This is not a repeal of legislation. It requires a change of policy only, which is in effect a ministerial directive.
At the moment when a contended claim (two parents claiming for the same child) comes along, there is a "no change" policy, unless the claiming parent has IN EXCESS of 50% of the time.
Thus, the mother (due to the fact that she will have been getting it when the couple were living together by means of the order of priority) will continue to receive child benefit in the vast majority of cases, even when 50/50 shared care exists. Which then means that the father will be considered the NRP for the purposes of the CSA. (Interestingly, both government departments blame each other for this)
Now my proposal is simple. Remove the "no change" rule, and instead pay Child Benefit to the parent who had the LOWER income for the % of care they have. As Child Benefit is administered by HMRC this should not be a major burden, and it only needs to be done for contended claims.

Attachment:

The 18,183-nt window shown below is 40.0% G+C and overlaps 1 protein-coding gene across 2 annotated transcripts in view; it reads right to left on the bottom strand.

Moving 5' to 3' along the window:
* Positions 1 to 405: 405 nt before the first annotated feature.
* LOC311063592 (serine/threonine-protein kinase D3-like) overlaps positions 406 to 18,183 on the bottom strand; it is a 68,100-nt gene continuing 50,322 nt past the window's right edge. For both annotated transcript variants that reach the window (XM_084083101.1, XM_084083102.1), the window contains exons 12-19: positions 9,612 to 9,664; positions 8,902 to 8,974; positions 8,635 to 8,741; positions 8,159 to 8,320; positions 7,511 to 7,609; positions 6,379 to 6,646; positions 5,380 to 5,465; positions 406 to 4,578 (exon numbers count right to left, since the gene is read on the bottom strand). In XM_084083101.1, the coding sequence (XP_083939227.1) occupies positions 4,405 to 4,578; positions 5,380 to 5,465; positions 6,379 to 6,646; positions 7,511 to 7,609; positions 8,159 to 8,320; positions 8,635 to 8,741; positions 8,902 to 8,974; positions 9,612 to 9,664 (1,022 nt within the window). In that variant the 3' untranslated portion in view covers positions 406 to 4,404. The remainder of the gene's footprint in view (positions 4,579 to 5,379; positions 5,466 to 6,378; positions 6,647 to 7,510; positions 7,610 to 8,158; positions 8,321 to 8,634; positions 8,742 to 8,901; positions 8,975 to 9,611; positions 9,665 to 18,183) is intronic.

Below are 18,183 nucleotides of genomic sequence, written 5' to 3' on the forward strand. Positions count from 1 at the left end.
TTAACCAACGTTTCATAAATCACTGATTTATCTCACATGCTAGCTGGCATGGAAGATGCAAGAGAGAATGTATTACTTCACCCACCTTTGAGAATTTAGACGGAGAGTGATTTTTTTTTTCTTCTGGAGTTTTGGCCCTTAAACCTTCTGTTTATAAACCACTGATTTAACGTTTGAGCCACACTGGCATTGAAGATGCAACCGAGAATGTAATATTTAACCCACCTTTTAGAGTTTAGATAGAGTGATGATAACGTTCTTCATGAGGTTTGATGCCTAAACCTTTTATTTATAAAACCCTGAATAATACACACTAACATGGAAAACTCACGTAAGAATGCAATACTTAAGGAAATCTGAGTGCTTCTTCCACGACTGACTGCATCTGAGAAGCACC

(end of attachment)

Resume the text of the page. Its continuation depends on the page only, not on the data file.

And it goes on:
The formula would be:
(Claimant 1's Income x percentage of care) <> (Claimant 2's Income x percentage of care)
and then paying the claimant with the lower income. to care.
This would have very little "cost" effect. The reason is that if the 2nd claimant had a higher income than the first claimant for the amount of care, or a lower amount of care, they would not apply and contend the claim (as they would not stand a chance of winning).
Why does this idea matter?
Child benefit is supposed to alieviate poverty. It is an access benefit, which is used to determine who ought get support.
It is also used to determine who gets payments from the other for Child Support.
This would target the funds to the parent who needed them most.
This would save the CB, and CSA substantial sums in repeat applications, and disputes.
This would be the fairest way of targetting government funds, to those who needed them more.